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Latest from The Spokesman-Review

Crick in your neck? Move your tablet!

After hours of Hearthstone on your tablet computer, are you starting to feel a crick in your neck?

Researchers at Washington State University say tablet users experience neck muscle strain at levels up to 3 to 5 times greater than when sitting with the head in a neutral position, like glancing at a desktop computer monitor.

Anita Vasavada, associate professor of chemical engineering and bioengineering at WSU, published the results in the February issue of the journal Ergonomics. She and a research team studied the tablet use of 33 people, including students and faculty, at a laboratory in Pullman. They used x-rays to determine the curvature of the spine when users typed and read on tablets in several different positions, including allowing the user to pick how they held the tablet. 

Muscle strain was most severe when users typed on the tablet as it sat in their lap. It was least severe when the tablets were propped up to the highest angle using the Smart Cover stand produced by Apple, but researchers did not test multiple brands of tablet accessories. 

To the surprise of researchers, there was no noticeable difference in muscle strain between men and women in the group. Past research has shown women are at greater risk of developing musculoskeletal disorders, according to the WSU researchers.

Vasavada and the researchers note the sample size is small, but the laboratory findings could go a long way in introducing ergonomic guidelines for tablet use. A booming industry of ergonomic keyboards, desks, chairs and other accessories has already developed for desktop computers.

The Tech Deck's advice? It's probably best to take a break between hourlong card battle bouts, anyway.

Unloading the quote book: Ernie Kent wins first as WSU coach

It wasn't pretty, but Washington State men's basketball coach doesn't expect many wins to come in that fashion in his first year at the helm in Pullman. 

Friday night's 80-68 win over Idaho State at Beasley Coliseum showed as much. 

I unload my quote book from Kent and players after the jump. 

Lovely lentils

The National Lentil Festival in Pullman is right around the corner.

To celebrate, the Spokesman-Review's Food section plans to feature several recipes spotlighting the protein-packed and fiber-full lens-shaped legume. Here are a couple in advance: Ultimate Veggie Burgers from Cook's Country and Arugula, Lentil and Butternut Squash Salad from the new cookbook "A Simple Feast: A Year of Stories and Recipes to Savor and Share" by Diana Yen.

Ultimate Veggie Burgers

From Cook’s Illustrated

This recipe is a bit involved, but it comes highly recommended from a vegetarian friend who makes these patties by the double or triple batch-loads, then freezers them for future use. We're told they freeze well.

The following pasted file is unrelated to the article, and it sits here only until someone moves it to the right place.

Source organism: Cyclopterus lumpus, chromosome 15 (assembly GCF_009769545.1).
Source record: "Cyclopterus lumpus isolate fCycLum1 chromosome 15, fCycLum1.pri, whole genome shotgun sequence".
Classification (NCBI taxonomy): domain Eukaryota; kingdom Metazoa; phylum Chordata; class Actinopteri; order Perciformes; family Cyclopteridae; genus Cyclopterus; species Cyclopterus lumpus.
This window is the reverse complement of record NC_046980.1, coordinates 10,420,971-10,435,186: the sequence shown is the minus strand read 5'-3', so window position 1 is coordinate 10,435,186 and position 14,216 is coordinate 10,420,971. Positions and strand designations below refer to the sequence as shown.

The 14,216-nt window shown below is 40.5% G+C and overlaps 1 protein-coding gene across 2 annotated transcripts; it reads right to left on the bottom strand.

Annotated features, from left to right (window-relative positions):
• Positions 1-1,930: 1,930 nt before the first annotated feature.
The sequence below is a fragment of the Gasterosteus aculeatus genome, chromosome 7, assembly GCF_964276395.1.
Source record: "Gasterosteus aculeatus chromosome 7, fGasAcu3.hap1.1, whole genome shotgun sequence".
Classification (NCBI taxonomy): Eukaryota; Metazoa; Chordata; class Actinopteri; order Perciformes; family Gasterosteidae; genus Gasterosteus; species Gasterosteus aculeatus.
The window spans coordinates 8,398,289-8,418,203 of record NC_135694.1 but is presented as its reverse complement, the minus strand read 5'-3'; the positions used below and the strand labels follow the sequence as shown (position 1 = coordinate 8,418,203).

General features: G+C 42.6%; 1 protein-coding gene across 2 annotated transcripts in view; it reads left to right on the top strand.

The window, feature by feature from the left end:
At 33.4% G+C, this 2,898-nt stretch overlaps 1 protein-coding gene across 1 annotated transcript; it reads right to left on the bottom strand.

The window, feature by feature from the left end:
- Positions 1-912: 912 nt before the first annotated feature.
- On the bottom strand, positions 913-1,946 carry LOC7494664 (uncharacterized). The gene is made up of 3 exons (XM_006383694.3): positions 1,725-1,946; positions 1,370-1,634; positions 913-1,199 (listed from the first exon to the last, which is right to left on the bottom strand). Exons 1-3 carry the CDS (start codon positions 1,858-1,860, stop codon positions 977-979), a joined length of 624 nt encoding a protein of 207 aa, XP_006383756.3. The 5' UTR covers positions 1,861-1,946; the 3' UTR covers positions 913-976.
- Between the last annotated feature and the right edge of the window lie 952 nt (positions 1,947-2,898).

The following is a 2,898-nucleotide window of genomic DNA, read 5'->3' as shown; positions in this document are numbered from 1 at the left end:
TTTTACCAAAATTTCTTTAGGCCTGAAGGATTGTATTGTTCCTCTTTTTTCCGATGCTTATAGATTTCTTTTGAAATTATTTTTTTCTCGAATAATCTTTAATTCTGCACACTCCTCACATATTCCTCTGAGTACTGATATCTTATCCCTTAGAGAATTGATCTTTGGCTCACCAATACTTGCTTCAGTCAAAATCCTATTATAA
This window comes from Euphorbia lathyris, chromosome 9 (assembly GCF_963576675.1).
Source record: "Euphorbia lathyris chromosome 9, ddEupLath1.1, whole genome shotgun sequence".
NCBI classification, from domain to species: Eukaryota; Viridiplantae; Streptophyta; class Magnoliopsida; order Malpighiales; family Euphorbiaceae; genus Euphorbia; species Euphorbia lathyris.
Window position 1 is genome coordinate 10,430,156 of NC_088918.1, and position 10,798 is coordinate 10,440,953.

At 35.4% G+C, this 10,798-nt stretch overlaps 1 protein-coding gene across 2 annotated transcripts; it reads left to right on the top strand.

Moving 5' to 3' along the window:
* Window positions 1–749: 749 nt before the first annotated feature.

Lentils and bulgur give the texture a hardy quality. Cremini mushrooms and cashews add savory flavor. Canned lentils may be used but the result is slightly less flavorful.

¾ cup dried brown lentils, picked over and rinsed

2½ teaspoons table salt, divided

¾ cup bulgur

2 tablespoons vegetable oil

2 medium onions, chopped fine (about 2 cups)

1 rib celery (large), chopped fine (about ½ cup)

1 small leek, white and light green parts only, chopped fine (about ½ cup)

2 medium cloves garlic, minced or pressed through garlic press (about 2 teaspoons)

1 pound cremini mushrooms (or white), cleaned and sliced about ¼-inch thick (about 6½ cups)

1 cup raw unsalted cashews

1/3 cup mayonnaise

2 cups panko (Japanese bread crumbs)

Ground black pepper

Bring 3 cups water, lentils and 1 teaspoon salt to boil in medium saucepan over high heat; reduce heat to medium-low and simmer, uncovered, stirring occasionally, until lentils are just beginning to fall apart, about 25 minutes. Drain in fine-mesh strainer. Line baking sheet with triple layer paper towels and spread drained lentils over. Gently pat lentils dry with additional paper towels; cool lentils to room temperature.

While lentils simmer, bring 2 cups water and ½ teaspoon salt to boil in small saucepan. Stir bulgur wheat into boiling water and cover immediately; let stand off heat until water is absorbed, 15 to 20 minutes. Drain in fine-mesh strainer; use rubber spatula to press out excess moisture. Transfer bulgur to medium bowl and set aside.

Heat 1 tablespoon oil in 12-inch nonstick skillet over medium-high heat until shimmering. Add onions, celery, leek, and garlic; cook, stirring occasionally, until vegetables begin to brown, about 10 minutes. Spread vegetable mixture on second baking sheet to cool; set aside. Add remaining 1 tablespoon oil to now-empty skillet; heat over high heat until shimmering. Add mushrooms and cook, stirring occasionally, until golden brown, about 12 minutes. Spread mushrooms on baking sheet with vegetable mixture; cool to room temperature, about 20 minutes.